Writing in The Sun, he said: “The hairpin bends of Monte Carlo, the bleat of Pyrenean mountain goats, the canals and bong shops of Amsterdam, Scandinavia’s fjords and frisky midsummer freedoms, plus all those amazing, bewildering, beautiful languages and literatures and cooking styles: Europe will continue to exert her magical allure on us.”

Local Mijas Councillor Bill Anderson, who became the first Brit to take up the post in the town’s 40 years of democracy, was slightly more measured than Letts.

“Tonight I’m having dinner at home with my Spanish wife,” he told the Olive Press, “I’m definitely not going to any Brexit parties.

“Some are going to drown their sorrows I’m sure, but for me, it’s not a chance to celebrate, I think a lot of British people will be affected.

“The biggest effect in the short term will be on the national police, because we’ll all have to be registered. We’re foreigners, no longer EU citizens.

BIG BILL: Olive Press columnist Bill Anderson is in no mood for celebration tonight

“The police have been preparing for this for a long time, in Fuengirola they have been taking on more staff.”

Changes in store

But beyond tonight, when the tiresome catchphrases, such as ‘taking back control,’ are a distant memory, what, if anything will actually change?

Aside from a commemorative 50p coin and blue passports, most things will actually remain the same during the 11-month transition period, which ends on December 31.

Unless it’s extended, which has got to be a distinct possibility.

One thing that could change on New Year’s Day 2021 is pensions.

For those still set on making Spain their retirement destination after that, current pension guarantees will not necessarily apply from December 31 and your state pension may be frozen.

Unless guarantees are renewed, some 650,000 Brit pensioners across the EU will no longer see their pension increase each year in line with wage growth, inflation or by 2.5% (whichever figure is higher).

Despite claims to the opposite by the British embassy and consulates nothing has been set in stone.

For the 365,967 Britons registered in Spain – the actual number of Brits in Spain is closer to 800,000 – Spain issued a royal decree last year effectively guaranteeing several rights –  healthcare, freedom of movement and the right to work.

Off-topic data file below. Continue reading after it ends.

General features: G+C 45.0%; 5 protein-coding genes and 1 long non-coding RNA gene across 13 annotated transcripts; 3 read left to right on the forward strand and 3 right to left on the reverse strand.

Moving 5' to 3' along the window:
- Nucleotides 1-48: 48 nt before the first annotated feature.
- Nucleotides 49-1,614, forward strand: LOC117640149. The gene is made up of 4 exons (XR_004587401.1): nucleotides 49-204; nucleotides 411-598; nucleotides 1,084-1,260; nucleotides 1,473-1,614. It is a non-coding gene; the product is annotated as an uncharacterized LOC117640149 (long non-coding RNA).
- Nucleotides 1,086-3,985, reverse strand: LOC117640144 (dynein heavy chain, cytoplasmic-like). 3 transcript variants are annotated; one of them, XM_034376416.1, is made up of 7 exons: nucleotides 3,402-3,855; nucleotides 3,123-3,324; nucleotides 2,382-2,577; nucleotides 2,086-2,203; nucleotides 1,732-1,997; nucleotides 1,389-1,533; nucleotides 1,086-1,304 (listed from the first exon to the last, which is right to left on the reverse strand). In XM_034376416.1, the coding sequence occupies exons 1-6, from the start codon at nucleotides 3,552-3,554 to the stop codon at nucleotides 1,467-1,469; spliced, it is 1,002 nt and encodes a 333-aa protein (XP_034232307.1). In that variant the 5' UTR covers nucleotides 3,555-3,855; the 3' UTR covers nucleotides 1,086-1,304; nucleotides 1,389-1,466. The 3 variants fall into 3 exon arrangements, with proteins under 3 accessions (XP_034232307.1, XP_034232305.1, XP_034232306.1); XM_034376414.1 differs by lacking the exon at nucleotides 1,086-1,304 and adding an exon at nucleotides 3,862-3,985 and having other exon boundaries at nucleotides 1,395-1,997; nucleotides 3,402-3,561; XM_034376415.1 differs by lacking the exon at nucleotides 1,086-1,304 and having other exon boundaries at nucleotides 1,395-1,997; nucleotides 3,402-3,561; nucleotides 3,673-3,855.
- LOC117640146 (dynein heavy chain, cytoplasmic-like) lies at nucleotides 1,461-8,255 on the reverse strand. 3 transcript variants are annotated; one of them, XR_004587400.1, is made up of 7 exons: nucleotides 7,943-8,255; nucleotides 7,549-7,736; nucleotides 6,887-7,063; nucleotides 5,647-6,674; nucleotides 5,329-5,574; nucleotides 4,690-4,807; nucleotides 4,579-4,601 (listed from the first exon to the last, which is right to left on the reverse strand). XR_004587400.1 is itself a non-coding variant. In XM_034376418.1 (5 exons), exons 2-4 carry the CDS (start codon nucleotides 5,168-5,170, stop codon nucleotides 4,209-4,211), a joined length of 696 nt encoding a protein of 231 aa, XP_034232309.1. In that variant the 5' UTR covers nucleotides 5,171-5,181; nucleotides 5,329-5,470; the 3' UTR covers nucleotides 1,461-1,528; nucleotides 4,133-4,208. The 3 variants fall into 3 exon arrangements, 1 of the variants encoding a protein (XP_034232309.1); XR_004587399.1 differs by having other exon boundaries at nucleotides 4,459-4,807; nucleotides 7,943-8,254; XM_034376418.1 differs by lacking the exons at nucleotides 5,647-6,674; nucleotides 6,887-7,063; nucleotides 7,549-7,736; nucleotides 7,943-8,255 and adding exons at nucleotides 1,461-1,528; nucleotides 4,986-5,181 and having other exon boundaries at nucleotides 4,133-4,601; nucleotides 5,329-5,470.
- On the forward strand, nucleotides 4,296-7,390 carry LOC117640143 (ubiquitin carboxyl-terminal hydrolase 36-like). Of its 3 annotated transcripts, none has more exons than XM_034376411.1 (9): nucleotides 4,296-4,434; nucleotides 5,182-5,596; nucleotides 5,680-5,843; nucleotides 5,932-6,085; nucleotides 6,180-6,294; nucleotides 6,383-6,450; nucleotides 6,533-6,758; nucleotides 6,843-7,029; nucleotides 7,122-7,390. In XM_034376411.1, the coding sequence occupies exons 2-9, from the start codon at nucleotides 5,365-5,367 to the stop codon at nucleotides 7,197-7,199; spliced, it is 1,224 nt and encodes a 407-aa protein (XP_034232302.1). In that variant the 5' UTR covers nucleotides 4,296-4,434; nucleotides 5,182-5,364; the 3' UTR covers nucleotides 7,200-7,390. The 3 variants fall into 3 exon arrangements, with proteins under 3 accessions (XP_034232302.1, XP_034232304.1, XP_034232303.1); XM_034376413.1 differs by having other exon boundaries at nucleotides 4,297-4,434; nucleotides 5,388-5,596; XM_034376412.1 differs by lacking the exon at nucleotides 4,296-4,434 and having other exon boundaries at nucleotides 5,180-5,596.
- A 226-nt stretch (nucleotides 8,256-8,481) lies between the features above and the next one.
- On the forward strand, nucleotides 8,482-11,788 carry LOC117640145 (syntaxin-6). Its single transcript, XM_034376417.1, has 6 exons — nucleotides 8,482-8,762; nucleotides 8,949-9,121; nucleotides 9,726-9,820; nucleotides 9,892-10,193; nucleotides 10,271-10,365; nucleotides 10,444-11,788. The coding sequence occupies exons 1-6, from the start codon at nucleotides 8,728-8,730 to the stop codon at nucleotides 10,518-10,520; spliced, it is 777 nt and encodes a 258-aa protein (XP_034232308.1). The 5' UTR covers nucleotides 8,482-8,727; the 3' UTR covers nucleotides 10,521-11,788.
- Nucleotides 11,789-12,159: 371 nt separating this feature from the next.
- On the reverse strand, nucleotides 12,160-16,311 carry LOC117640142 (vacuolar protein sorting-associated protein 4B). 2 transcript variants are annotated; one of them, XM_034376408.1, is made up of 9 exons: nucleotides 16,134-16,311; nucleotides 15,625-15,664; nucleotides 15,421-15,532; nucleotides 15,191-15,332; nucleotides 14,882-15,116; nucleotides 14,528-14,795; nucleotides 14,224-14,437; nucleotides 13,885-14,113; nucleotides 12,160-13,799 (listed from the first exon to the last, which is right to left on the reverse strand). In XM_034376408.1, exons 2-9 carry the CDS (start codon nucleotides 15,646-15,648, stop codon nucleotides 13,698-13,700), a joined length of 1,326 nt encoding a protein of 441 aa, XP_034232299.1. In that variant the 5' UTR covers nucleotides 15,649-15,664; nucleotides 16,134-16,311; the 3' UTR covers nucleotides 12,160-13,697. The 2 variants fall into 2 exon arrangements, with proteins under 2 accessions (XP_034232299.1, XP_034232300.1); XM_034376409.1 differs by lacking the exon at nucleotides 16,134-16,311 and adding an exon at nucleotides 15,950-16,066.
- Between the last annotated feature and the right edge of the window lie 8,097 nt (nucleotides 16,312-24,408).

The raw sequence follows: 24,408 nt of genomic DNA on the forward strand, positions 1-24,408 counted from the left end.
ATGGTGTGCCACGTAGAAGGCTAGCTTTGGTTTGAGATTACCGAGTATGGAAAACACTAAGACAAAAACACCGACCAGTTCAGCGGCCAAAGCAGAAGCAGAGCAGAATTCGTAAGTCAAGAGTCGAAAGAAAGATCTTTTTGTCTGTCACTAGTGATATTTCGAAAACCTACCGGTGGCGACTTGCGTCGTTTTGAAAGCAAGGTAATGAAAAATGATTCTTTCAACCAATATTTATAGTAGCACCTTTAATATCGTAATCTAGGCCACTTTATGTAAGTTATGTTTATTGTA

Brexit 50p
NEW MINT: This new 50p coin has been unveiled for Brexit

Brits living in Spain are advised to check the Government website for more information, but crucially should make sure they are registered on the padron, registered as a foreigner, have enough time left on their passport and have exchanged their driving license for a Spanish one.

Keeping you updated

But as we embark upon a new chapter of European history, the Olive Press is still here to keep you updated. And we will do so on an almost daily basis most likely.

Despite a recent Euro Weekly News poll revealing that 81% of its readers would be out celebrating tonight, we expect the vast majority of you reading this (and not the loud rabble-rousers on Facebook) to be licking your wounds.

According to our own poll of thousands last year some 25% of Olive Press readers supported Brexit – still a staggeringly high number, given our location.

At the Olive Press we continue to fly the European flag on our front page every fortnight.

Our passports may be about to change colour, but we will always be European and will continue to bring you the top stories from around Andalucia and Spain.

Keep up to date with all the latest Brexit news tonight on theolivepress.es and Olive Press TV.

Or if you really are sick of it all, navigate to some of our non-Brexit features and interviews.

Charlie Smith

GOT A STORY? Contact me now: [email protected] or call +34 951 273 575. Twitter: @Charlie_smith95 / @olivepress


  1. ‘At the Olive Press we continue to fly the European flag on our front page every fortnight.’

    Thank you for backing the idea of a united Europe!

    Location : Germany